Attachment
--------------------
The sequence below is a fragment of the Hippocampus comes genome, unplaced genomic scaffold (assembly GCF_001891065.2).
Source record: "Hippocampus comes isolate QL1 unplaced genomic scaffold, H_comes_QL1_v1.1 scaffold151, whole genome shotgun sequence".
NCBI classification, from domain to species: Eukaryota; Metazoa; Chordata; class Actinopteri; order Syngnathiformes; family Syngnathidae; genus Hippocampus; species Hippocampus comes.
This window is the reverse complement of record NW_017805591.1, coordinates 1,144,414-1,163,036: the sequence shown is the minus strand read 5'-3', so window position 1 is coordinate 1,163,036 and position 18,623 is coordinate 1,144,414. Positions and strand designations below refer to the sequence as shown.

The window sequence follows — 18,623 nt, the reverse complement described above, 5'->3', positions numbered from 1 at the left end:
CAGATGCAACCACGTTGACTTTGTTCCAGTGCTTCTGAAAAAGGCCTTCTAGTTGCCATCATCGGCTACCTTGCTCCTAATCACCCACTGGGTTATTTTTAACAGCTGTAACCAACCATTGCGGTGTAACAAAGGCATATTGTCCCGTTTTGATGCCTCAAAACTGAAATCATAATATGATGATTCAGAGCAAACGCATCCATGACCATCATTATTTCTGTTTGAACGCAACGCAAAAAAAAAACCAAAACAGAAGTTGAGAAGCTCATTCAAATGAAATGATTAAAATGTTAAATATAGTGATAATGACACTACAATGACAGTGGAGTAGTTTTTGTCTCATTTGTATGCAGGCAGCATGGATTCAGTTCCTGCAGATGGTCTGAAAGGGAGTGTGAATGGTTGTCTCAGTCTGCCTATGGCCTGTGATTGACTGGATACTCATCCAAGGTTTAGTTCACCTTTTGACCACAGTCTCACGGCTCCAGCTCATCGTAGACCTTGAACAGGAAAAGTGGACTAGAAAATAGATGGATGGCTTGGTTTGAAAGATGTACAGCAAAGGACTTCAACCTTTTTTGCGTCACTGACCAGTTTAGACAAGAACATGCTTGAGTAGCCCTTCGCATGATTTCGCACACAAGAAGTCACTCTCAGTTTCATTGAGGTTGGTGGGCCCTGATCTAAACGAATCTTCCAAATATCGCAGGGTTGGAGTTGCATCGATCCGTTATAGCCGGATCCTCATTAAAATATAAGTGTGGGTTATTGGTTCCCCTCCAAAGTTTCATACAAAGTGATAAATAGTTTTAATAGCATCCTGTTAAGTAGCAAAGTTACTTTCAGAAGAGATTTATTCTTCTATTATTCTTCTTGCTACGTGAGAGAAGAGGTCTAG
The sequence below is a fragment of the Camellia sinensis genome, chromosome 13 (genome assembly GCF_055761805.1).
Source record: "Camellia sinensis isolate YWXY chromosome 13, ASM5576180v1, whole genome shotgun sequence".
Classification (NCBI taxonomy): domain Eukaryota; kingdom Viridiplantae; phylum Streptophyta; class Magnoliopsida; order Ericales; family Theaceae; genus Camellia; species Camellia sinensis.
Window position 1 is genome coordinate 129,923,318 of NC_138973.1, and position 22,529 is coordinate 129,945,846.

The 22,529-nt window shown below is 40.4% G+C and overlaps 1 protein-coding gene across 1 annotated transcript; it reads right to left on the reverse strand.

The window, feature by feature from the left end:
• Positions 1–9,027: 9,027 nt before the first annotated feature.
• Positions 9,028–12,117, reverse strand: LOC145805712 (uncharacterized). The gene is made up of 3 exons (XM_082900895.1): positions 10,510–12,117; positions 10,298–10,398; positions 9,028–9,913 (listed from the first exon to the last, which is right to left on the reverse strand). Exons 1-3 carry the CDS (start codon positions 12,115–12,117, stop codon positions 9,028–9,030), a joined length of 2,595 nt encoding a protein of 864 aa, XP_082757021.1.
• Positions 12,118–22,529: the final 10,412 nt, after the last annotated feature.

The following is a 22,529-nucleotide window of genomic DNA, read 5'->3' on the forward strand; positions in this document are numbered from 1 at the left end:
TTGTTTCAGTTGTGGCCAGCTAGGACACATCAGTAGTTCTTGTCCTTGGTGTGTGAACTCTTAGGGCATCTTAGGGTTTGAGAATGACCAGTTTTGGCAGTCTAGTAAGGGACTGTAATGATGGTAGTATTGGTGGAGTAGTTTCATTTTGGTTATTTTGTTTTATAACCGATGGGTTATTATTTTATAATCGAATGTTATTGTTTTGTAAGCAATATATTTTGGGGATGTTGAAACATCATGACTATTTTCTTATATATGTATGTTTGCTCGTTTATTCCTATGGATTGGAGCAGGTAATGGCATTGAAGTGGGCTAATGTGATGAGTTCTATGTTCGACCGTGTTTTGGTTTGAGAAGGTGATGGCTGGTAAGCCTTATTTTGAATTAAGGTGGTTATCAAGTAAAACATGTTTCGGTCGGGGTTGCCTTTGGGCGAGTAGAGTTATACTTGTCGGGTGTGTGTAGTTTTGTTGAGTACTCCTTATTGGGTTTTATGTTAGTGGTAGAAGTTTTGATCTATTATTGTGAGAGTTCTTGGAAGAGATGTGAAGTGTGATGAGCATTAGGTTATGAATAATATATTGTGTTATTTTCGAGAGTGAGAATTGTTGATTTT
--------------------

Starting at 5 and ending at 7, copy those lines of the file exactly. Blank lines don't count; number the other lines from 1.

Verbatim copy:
The window sequence follows — 18,623 nt, the reverse complement described above, 5'->3', positions numbered from 1 at the left end:
CAGATGCAACCACGTTGACTTTGTTCCAGTGCTTCTGAAAAAGGCCTTCTAGTTGCCATCATCGGCTACCTTGCTCCTAATCACCCACTGGGTTATTTTTAACAGCTGTAACCAACCATTGCGGTGTAACAAAGGCATATTGTCCCGTTTTGATGCCTCAAAACTGAAATCATAATATGATGATTCAGAGCAAACGCATCCATGACCATCATTATTTCTGTTTGAACGCAACGCAAAAAAAAAACCAAAACAGAAGTTGAGAAGCTCATTCAAATGAAATGATTAAAATGTTAAATATAGTGATAATGACACTACAATGACAGTGGAGTAGTTTTTGTCTCATTTGTATGCAGGCAGCATGGATTCAGTTCCTGCAGATGGTCTGAAAGGGAGTGTGAATGGTTGTCTCAGTCTGCCTATGGCCTGTGATTGACTGGATACTCATCCAAGGTTTAGTTCACCTTTTGACCACAGTCTCACGGCTCCAGCTCATCGTAGACCTTGAACAGGAAAAGTGGACTAGAAAATAGATGGATGGCTTGGTTTGAAAGATGTACAGCAAAGGACTTCAACCTTTTTTGCGTCACTGACCAGTTTAGACAAGAACATGCTTGAGTAGCCCTTCGCATGATTTCGCACACAAGAAGTCACTCTCAGTTTCATTGAGGTTGGTGGGCCCTGATCTAAACGAATCTTCCAAATATCGCAGGGTTGGAGTTGCATCGATCCGTTATAGCCGGATCCTCATTAAAATATAAGTGTGGGTTATTGGTTCCCCTCCAAAGTTTCATACAAAGTGATAAATAGTTTTAATAGCATCCTGTTAAGTAGCAAAGTTACTTTCAGAAGAGATTTATTCTTCTATTATTCTTCTTGCTACGTGAGAGAAGAGGTCTAG
The sequence below is a fragment of the Camellia sinensis genome, chromosome 13 (genome assembly GCF_055761805.1).